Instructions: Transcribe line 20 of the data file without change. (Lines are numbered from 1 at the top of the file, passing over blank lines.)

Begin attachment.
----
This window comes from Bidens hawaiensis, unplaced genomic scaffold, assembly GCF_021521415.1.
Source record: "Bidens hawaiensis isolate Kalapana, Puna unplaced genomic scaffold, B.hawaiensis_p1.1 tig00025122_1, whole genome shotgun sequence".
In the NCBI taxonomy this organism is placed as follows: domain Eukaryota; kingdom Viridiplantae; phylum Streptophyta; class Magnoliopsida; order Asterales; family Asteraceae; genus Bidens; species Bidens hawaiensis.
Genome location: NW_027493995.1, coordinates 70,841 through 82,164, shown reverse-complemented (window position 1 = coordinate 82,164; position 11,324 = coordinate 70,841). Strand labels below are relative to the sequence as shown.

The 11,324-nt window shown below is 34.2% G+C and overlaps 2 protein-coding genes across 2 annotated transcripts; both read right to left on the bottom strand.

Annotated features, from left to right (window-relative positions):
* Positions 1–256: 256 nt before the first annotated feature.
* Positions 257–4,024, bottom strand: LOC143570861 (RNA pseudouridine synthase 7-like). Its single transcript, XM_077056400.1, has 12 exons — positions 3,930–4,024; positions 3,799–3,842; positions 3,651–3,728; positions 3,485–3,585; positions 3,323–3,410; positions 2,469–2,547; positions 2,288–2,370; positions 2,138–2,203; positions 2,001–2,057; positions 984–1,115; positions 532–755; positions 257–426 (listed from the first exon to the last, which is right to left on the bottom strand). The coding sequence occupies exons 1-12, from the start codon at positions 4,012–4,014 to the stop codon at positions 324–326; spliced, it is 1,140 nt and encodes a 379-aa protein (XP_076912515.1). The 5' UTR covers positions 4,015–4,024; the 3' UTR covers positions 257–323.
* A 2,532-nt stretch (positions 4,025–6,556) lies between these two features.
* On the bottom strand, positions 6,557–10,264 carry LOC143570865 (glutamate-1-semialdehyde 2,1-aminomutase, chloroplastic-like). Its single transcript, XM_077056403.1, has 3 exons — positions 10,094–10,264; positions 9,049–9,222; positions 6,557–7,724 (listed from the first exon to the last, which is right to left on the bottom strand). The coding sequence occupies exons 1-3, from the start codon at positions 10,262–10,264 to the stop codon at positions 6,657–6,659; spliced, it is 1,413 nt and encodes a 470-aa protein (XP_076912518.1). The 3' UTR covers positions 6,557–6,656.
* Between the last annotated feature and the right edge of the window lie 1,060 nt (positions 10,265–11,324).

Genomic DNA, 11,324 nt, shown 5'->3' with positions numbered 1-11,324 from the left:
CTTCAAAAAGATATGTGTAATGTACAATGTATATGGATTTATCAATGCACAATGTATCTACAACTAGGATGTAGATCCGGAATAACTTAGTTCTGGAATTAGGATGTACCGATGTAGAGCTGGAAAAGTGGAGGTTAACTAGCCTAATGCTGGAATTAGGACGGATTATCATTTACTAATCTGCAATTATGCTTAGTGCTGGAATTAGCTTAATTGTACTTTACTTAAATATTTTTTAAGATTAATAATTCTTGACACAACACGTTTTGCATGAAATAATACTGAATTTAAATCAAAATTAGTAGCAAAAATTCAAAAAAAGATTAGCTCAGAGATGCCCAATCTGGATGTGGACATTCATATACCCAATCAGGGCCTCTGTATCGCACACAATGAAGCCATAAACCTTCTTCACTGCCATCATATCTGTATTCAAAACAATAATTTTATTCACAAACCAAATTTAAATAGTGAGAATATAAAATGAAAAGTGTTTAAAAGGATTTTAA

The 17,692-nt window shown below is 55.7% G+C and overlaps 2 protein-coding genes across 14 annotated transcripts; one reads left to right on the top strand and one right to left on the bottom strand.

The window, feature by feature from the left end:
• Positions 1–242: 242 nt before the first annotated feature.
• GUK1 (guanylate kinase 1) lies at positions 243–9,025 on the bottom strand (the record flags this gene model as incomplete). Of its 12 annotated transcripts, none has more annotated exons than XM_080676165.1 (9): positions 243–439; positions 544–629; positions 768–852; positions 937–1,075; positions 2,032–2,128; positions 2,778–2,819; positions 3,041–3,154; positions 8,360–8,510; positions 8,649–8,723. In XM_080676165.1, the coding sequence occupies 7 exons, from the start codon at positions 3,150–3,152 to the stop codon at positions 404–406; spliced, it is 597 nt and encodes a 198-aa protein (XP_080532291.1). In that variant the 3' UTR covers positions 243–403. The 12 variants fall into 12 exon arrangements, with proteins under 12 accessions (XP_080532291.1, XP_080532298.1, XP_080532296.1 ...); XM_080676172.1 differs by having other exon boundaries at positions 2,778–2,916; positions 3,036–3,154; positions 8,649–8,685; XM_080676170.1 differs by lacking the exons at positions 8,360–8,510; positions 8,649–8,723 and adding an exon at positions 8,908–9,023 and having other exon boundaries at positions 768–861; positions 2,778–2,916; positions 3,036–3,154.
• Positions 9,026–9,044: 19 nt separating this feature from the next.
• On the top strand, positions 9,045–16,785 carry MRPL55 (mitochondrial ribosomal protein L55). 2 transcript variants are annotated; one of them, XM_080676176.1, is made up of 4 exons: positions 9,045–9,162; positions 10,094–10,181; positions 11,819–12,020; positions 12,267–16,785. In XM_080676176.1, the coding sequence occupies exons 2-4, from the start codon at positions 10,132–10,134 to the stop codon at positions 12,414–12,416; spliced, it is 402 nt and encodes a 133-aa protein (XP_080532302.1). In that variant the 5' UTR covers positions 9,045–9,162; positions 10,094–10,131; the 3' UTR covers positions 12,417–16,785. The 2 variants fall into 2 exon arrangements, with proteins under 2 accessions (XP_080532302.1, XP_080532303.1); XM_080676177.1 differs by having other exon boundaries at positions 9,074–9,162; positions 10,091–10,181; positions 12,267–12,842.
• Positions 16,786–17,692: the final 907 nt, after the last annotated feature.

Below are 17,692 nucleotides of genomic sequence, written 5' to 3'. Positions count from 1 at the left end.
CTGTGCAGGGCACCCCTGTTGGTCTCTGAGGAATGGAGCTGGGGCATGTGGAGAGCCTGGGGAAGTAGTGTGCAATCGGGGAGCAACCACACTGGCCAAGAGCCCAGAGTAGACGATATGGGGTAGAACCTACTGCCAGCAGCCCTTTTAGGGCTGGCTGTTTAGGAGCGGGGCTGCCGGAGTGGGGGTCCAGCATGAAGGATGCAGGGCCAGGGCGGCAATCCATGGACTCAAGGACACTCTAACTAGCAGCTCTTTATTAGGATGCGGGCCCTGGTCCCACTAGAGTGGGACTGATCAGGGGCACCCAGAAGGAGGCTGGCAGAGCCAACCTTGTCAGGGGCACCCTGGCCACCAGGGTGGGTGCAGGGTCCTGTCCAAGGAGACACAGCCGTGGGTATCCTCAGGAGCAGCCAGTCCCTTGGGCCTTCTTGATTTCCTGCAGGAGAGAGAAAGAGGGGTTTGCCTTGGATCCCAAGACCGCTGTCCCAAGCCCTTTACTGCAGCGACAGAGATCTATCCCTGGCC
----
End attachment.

• Positions 16,786–17,692: the final 907 nt, after the last annotated feature.